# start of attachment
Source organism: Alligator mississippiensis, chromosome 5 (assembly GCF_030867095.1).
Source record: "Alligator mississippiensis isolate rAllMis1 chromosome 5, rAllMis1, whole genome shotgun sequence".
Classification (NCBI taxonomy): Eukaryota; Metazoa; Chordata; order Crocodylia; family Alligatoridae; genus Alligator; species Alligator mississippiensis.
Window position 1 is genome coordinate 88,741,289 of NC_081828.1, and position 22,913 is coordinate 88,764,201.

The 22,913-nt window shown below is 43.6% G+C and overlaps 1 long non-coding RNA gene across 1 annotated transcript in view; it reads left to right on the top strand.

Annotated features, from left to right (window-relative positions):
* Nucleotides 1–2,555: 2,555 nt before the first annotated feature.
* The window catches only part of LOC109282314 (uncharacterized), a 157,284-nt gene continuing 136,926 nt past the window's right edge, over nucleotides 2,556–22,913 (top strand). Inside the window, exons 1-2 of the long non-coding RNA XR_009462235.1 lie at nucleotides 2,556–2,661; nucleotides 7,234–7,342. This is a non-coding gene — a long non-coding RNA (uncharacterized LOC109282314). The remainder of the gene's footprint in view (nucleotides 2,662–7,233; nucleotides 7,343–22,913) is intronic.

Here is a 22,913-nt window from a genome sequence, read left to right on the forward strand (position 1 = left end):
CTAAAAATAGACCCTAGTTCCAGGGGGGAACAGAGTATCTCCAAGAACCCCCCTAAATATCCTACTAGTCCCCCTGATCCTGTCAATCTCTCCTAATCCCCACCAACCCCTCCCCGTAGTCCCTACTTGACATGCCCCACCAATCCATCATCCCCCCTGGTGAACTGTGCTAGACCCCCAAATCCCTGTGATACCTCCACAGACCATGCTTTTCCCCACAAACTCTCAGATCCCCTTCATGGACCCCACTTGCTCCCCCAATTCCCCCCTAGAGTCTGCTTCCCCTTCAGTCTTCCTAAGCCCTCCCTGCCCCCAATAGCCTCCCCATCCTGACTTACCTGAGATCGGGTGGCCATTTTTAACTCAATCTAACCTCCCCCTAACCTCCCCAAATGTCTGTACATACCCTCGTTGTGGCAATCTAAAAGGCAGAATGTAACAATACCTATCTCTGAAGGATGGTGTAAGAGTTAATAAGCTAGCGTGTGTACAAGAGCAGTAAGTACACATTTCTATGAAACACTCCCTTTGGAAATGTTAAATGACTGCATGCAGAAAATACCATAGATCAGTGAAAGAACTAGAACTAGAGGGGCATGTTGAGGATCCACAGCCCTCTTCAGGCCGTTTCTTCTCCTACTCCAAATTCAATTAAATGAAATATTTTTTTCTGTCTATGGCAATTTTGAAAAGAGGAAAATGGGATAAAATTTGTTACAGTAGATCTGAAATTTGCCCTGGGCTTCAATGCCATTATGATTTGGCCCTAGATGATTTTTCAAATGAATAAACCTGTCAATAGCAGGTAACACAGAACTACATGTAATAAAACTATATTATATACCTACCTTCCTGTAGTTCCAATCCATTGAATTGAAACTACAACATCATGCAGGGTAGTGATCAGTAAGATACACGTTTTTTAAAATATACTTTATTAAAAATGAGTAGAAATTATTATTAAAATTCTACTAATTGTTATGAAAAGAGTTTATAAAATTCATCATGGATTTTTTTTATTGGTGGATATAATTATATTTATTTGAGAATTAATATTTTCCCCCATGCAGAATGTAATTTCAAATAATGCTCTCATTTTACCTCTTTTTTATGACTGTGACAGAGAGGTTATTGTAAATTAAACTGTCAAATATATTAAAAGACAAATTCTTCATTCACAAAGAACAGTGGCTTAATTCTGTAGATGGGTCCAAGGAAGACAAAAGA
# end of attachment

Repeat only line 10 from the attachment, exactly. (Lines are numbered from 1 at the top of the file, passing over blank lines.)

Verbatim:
CTAAAAATAGACCCTAGTTCCAGGGGGGAACAGAGTATCTCCAAGAACCCCCCTAAATATCCTACTAGTCCCCCTGATCCTGTCAATCTCTCCTAATCCCCACCAACCCCTCCCCGTAGTCCCTACTTGACATGCCCCACCAATCCATCATCCCCCCTGGTGAACTGTGCTAGACCCCCAAATCCCTGTGATACCTCCACAGACCATGCTTTTCCCCACAAACTCTCAGATCCCCTTCATGGACCCCACTTGCTCCCCCAATTCCCCCCTAGAGTCTGCTTCCCCTTCAGTCTTCCTAAGCCCTCCCTGCCCCCAATAGCCTCCCCATCCTGACTTACCTGAGATCGGGTGGCCATTTTTAACTCAATCTAACCTCCCCCTAACCTCCCCAAATGTCTGTACATACCCTCGTTGTGGCAATCTAAAAGGCAGAATGTAACAATACCTATCTCTGAAGGATGGTGTAAGAGTTAATAAGCTAGCGTGTGTACAAGAGCAGTAAGTACACATTTCTATGAAACACTCCCTTTGGAAATGTTAAATGACTGCATGCAGAAAATACCATAGATCAGTGAAAGAACTAGAACTAGAGGGGCATGTTGAGGATCCACAGCCCTCTTCAGGCCGTTTCTTCTCCTACTCCAAATTCAATTAAATGAAATATTTTTTTCTGTCTATGGCAATTTTGAAAAGAGGAAAATGGGATAAAATTTGTTACAGTAGATCTGAAATTTGCCCTGGGCTTCAATGCCATTATGATTTGGCCCTAGATGATTTTTCAAATGAATAAACCTGTCAATAGCAGGTAACACAGAACTACATGTAATAAAACTATATTATATACCTACCTTCCTGTAGTTCCAATCCATTGAATTGAAACTACAACATCATGCAGGGTAGTGATCAGTAAGATACACGTTTTTTAAAATATACTTTATTAAAAATGAGTAGAAATTATTATTAAAATTCTACTAATTGTTATGAAAAGAGTTTATAAAATTCATCATGGATTTTTTTTATTGGTGGATATAATTATATTTATTTGAGAATTAATATTTTCCCCCATGCAGAATGTAATTTCAAATAATGCTCTCATTTTACCTCTTTTTTATGACTGTGACAGAGAGGTTATTGTAAATTAAACTGTCAAATATATTAAAAGACAAATTCTTCATTCACAAAGAACAGTGGCTTAATTCTGTAGATGGGTCCAAGGAAGACAAAAGA